The application period is now open for 2017-2018 Neighborhood Enhancement Program (NEP) grants! Applications are due Monday, May 1. The Program Guide and Application Form are available for download at the bottom of the program webpage.
To view last year's awards click here.
About the Neighborhood Enhancement Program
The Neighborhood Enhancement Program (NEP) supports partnerships between the City of Lake Oswego and its neighborhoods by providing grants for projects or programs that provide a community benefit.
1. Provide a public benefit to the Lake Oswego community. Projects providing neighborhood benefit and applied for by City‐recognized neighborhood associations will receive funding priority over homeowners associations and other groups.
2. Have neighborhood/community support.
3. For physical improvements, be located on public land.
4. Be designed for no/very low maintenance.
5. Not fund ongoing annual expenses of the organization (funds may be used to initiate an ongoing program or fill a temporary funding gap, but should not be used to support ongoing annual expenses).
6. For emergency preparedness projects, funds should generally provide shared resources to the neighborhood or community, rather than fund individual preparedness items.
7. For neighborhood parties, picnics and other social events, NEP funding is generally limited to $300.
8. Be able to submit invoices for all project costs by June 30, 2018, and submit a project report by August 31, 2018.
Qualifying projects in neighborhoods that have not previously received a grant may receive priority over neighborhoods that have received past NEP awards. Projects that leverage matching funds or in‐kind contributions may also be prioritized.
The projected budget is $60,000* for grants during the 2017-2018 fiscal year. Eligible grant recipients are City-recognized neighborhood associations, and homeowners associations and Lake Oswego-based community groups with neighborhood association sponsorship. Each neighborhood is eligible for up to $10,000 in grant funds, and may partner with one another to combine grant funds and apply for a larger project.
Applicants must demonstrate that their project meets the grant criteria outlined on page one, with the goal of providing a benefit to the community. Within these parameters, the City welcomes creative project ideas that will implement neighborhood and community goals, build community pride, leverage volunteer efforts, and create partnerships.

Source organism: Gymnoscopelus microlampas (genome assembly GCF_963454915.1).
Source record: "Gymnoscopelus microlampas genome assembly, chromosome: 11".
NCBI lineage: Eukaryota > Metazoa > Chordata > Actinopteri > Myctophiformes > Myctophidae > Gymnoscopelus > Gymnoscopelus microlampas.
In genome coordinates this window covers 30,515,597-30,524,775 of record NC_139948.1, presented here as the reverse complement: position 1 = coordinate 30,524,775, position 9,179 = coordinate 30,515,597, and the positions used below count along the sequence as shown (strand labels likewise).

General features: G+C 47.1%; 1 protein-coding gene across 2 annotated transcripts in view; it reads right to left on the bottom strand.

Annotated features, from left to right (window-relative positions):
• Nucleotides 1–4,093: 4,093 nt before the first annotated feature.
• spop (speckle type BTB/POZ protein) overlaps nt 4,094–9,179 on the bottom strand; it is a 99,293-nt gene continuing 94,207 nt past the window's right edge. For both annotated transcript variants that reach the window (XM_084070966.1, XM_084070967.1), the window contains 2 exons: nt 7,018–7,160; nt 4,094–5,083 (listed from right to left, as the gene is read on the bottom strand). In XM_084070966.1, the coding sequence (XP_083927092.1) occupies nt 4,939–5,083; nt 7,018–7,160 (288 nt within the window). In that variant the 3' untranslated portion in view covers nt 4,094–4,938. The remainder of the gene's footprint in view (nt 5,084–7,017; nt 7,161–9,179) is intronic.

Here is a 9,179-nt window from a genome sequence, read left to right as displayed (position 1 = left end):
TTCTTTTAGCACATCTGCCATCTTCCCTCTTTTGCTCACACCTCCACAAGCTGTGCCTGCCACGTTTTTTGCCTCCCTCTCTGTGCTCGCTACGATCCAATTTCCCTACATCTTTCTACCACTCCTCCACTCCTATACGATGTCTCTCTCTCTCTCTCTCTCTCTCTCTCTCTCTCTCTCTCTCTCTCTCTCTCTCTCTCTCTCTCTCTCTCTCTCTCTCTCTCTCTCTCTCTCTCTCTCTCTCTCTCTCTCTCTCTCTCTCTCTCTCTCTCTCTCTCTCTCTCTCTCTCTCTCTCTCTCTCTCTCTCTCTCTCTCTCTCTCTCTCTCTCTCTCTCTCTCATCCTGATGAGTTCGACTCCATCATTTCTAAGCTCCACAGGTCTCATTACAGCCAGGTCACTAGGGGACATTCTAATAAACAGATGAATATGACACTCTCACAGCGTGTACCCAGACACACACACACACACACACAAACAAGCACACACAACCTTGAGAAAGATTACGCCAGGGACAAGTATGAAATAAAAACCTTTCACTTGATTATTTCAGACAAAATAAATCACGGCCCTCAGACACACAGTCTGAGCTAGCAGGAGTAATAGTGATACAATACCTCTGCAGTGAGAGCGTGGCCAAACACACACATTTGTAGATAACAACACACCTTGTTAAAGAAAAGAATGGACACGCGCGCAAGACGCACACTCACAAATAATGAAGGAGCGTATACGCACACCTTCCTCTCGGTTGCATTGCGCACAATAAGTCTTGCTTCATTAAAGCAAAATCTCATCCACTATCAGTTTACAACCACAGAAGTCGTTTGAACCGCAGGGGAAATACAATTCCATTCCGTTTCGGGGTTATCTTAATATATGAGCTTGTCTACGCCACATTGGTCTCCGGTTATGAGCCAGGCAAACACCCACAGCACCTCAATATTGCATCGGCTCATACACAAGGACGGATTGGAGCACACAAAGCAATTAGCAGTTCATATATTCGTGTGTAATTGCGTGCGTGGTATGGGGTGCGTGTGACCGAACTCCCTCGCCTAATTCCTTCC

Groups that are interested in applying for a grant are required to review their project with the grant program coordinator prior to application submittal, and are strongly encouraged to contact the coordinator early in the process to discuss initial ideas.
Following is a list of project ideas that have been implemented in past years and/or support the community benefit criteria. Applicants are not limited to these projects, but are encouraged to review the list for inspiration.
- Small Capital Projects, such as playground improvements, park kiosks, outdoor benches, or streetlights.
- Public Art, such as purchase/installation of a sculpture for a prominent location in a neighborhood, as part of the City’s permanent art collection. Contact staff for additional information and resources.
- Wooden Neighborhood Signs, up to two per neighborhood, to strengthen neighborhood identity.
- Emergency Preparedness, such as creating a neighborhood directory, or training neighborhood block representatives in emergency response. Emergency preparedness projects should generally be designed for neighborhood or community-wide benefit rather than providing preparedness supplies to individual households. Some individual items may be considered if paired with training or as an event tie-in.
- Neighborhood Sustainability such as holding a recycling event for electronics, furniture, appliances, oversized plastic, etc.; or creating a community tool library.
- Community Building projects such as events to build relationships, get more people involved in the neighborhood, help build partnerships between neighborhood organizations, or help underserved populations.
- Invasive Plant Removal and New Plantings, such as removing ivy from trees in the public right‐of‐way, park land, or common HOA dedicated open space, planting native plants, or planting new street trees (see staff for additional materials if proposing street trees). (The City has a separate grant program, administered by the Parks Department, for habitat enhancement associated with designated natural resource areas.)
* City Council will adopt the 2017-2018 budget in May-June.
If you have any questions about the program or your project ideas, please contact Neighborhood Planner Sarah Selden at 503-635-0290.